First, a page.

Free Books from 20 Authors

20 Crime, Mystery, Thrillers, and Suspense writers promotion

May Promotion!

A quick note to let you know the May promotion starts today!

Authors to Readers selected 20 authors in the Crime, Mystery, and Thriller genres. You know that’s a wide variety of books to read. Visit the promotion from today through May 12th for free novels and special promotions from each author.

Each author was personally invited and, then, vetted for quality.

Enjoy the reads. If you like the stories, show your appreciation and leave a review.

Forward this email on to your crime, mystery, and thriller loving friends. Share the joys of reading a favorite genre at a price you can’t beat–Free.

If you haven’t read The Used Virgin  or The Peach Widow this is your opportunity to read another Argolicus Mystery. The free version of The Peach Widow disappears at midnight, May 12, along with all the other specials. Be sure to visit today!



The Secret Source of Support: Fellow Writers

Fellow writers provide a rich source of knowledge. You can use this knowledge to expand yours. From writing groups to indie author idea exchanges you can build your personal knowledge base on writing and publishing skills.

New writers, especially, can fall into the trap of spending hundreds and sometimes thousands of dollars on writing and publishing courses. Before you do that seek out fellow writers for critiques of those courses before you buy in by midnight tonight.

I’m not saying don’t take courses. Education is beneficial. First get feedback on the cost reward of the program. Build a network of fellow writers to learn which courses and which paid blog or advertising spots will serve you well.

There are many ways to gather invaluable knowledge for other writers and authors.

  • Join a critique group — before you self-edit, and then send your manuscript to an editor, your critique group will help you find your blind spots from punctuation, spelling, typos, and grammar to plot holes.
  • Join a local writing group — this may cost you a few dollars a year, but you will meet a wider circle of writers and authors and have the opportunity to attend group events where you can expand your knowledge even more.
  • Join an online group — expand your knowledge globally by exchanging ideas with fellow writers. Social media like Facebook and Google+ have groups and communities where you can exchange ideas, get reviews of courses and paid advertising opportunities, and even get feedback on book cover ideas. Keep in mind the writers are not graphic designers. Or get suggestions on cover designers familiar with your genre. Get tips on what works and doesn’t work with Facebook fan pages, Amazon marketing, Facebook marketing, genre specific book descriptions, or just dealing with Amazon and other book retailers.
  • Join a professional writers organization — a good choice is one that is genre specific. Join forums to where authors discuss details of publishing and marketing.
  • Attend conferences — meet writers, agents, publishers and learn from experienced authors. If you are working with a limited budget, find one that is close to reduce air travel, stay with a friend to reduce hotel costs. Remember that much of the great conversation and discussion happens outside of the formal presentations. Socialize.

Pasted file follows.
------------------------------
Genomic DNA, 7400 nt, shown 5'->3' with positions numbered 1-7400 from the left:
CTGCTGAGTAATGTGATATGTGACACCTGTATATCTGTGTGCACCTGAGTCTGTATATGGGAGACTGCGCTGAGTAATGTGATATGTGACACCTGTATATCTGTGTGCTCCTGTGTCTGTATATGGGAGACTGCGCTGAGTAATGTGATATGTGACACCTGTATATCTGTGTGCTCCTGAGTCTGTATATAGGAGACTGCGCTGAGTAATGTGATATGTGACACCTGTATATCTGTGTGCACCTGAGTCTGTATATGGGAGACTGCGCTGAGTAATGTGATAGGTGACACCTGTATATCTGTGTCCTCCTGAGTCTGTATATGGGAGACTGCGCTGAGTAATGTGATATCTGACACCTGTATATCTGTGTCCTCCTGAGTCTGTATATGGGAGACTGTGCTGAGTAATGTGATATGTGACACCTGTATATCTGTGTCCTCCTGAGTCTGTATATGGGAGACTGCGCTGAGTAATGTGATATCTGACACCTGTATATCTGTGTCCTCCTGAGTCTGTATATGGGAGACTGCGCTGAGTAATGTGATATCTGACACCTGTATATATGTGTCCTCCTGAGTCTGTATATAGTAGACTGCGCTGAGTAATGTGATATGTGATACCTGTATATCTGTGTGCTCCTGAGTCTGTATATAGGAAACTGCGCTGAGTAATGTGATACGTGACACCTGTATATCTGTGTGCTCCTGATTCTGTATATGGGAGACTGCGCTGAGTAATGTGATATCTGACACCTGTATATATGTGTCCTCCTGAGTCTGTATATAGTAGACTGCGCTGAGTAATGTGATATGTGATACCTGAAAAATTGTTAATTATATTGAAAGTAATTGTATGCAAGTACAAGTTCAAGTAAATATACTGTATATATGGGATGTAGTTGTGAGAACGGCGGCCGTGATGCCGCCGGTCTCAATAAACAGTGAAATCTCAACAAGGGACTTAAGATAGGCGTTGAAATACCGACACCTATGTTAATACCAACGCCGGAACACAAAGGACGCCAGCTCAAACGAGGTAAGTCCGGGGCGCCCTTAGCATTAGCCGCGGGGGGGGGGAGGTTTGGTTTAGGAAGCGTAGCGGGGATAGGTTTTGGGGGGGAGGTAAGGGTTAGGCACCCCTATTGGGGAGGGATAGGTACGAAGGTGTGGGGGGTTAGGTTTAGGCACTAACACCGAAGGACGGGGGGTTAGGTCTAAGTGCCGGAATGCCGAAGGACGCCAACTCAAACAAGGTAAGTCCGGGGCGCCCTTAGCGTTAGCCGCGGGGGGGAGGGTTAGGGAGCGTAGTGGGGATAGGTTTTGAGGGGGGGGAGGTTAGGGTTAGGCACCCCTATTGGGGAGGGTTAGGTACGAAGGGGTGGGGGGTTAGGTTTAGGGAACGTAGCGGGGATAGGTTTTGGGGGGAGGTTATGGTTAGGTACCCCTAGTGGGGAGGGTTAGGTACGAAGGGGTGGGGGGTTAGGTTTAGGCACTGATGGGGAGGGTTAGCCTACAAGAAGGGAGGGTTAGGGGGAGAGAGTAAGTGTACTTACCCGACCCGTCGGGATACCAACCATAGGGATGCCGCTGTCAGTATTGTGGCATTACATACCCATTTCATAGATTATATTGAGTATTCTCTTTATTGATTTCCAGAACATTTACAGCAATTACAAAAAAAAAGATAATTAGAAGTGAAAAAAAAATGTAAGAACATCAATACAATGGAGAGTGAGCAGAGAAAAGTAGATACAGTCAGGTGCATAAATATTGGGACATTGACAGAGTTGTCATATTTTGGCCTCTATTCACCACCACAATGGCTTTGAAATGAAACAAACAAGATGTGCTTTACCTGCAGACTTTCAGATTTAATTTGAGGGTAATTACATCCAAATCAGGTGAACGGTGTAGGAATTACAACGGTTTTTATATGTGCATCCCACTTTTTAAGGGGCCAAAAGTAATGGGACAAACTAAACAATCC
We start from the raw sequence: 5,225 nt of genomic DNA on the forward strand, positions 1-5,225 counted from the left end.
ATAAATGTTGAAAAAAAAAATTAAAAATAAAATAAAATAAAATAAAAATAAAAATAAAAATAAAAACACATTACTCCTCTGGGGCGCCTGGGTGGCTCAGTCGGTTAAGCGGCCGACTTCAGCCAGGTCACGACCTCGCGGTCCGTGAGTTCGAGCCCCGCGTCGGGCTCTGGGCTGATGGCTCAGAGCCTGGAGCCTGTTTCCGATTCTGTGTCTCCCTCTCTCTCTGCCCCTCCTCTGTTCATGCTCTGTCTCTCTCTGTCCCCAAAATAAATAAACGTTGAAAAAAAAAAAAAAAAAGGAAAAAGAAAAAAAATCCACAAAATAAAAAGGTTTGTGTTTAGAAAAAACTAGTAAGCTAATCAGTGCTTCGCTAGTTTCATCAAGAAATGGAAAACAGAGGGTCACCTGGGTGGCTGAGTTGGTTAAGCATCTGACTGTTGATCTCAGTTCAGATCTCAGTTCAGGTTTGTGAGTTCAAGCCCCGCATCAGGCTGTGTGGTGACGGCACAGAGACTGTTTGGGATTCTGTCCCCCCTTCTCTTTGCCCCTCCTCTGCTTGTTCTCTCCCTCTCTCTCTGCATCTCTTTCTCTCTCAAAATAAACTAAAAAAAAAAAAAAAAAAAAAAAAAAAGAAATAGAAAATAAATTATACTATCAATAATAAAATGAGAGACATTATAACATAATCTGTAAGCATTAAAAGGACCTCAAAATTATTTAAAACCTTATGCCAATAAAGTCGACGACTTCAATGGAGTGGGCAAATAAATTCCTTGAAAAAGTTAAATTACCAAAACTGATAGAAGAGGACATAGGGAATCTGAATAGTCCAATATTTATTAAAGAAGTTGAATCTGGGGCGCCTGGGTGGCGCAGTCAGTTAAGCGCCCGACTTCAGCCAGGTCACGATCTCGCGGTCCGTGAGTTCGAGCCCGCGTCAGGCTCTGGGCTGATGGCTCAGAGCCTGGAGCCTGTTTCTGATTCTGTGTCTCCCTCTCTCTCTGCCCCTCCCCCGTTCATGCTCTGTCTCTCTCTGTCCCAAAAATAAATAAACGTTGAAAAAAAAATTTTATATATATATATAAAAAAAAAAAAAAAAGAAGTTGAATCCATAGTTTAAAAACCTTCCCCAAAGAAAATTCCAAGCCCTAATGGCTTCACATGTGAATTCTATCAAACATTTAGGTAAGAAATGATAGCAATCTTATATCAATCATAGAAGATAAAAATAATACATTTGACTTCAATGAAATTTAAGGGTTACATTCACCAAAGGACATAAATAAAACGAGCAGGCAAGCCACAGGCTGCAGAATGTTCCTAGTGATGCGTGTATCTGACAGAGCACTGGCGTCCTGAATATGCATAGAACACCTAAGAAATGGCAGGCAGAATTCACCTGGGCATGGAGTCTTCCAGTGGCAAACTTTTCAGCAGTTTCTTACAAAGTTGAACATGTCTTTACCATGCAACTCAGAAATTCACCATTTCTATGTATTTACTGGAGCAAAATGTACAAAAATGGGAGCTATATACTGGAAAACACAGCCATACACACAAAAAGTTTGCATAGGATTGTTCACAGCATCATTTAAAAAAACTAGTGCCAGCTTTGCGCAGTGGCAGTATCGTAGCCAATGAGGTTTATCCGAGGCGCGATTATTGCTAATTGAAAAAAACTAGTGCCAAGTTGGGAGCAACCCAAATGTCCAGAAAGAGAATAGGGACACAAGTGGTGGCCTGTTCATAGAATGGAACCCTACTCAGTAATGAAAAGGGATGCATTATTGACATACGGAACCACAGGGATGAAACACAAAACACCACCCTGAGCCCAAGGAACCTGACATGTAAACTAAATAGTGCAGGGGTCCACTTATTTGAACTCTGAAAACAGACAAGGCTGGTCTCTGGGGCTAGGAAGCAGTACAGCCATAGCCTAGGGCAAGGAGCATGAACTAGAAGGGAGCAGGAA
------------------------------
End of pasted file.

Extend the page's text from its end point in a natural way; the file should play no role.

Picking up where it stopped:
By the time you have expanded your circle of writing and author friends you will know more about how to improve your own writing, where best to spend your writing budget, and you will discover tips and resources you would not have imagined if you had not connected with other writers.

These suggestions are the tip of the iceberg when it comes to learning from other writers. You’ll find offhand remarks that change your thinking and tips that refine your writing, your publishing skills, and your professionalism.

Zara Altair

Zara Altair writes mysteries set in ancient Italy. Argolicus thinks he has retired, but he and his tutor, Nikolaos, are drawn into puzzles, politics, and murder.
She consults with a select group of writers as The Story Bodyguard.

More Mysteries for April

More Mysteries for You

Once your books are published, connecting with other authors is an excellent way to get your books in front of more people. The simplest way to do this is called cross-promotion. Join with one or several authors to promote each other’s books.

This month I joined with other crime writers. You wouldn’t be here if you didn’t like mysteries. Here’s you chance to check out new writers in the mystery and crime genre.

Go to our April Crime Authors page to explore a variety of stories.
Along with The Peach Widow you’ll find more fun reads for free or low price. What better way to relax in this Spring Break time?

Fans of Argolicus may like these books:

A.K. Lakelett has a new Occupational Hazard series and the first book is The Good Riddance Project: A Project Management Mystery.

Cecelia Peartree offers the 5th in her Quest series with A Quest in Berlin. Reminiscent of the master Helen MacInnes, a couple plunges into danger in post-war Berlin.

Ryn Shell pairs two young girls in Australian history in Billabong Escape as an Aboriginal girl and a rich white girl become unlikely allies against inner-city crime.

Fans of female private investigators will love Judith Lucci’s Michaela MacPherson and her retired police dog Angel as they tackle international human trafficking in The Case of Dr. Dude.

There are more books, so head on over to the April Crime Authors page and find a book.

Don’t forget to tell your mystery-loving friends about this special promotion.

Independent authors rely on our readers for support. If you read any of the books please read a review. Retailers such as Amazon count reviews, the more review, the more a retailer features the book. That means authors like me are grateful for each and every review.

When you leave a review, you help other readers make a choice about purchasing the book.

Thanks again!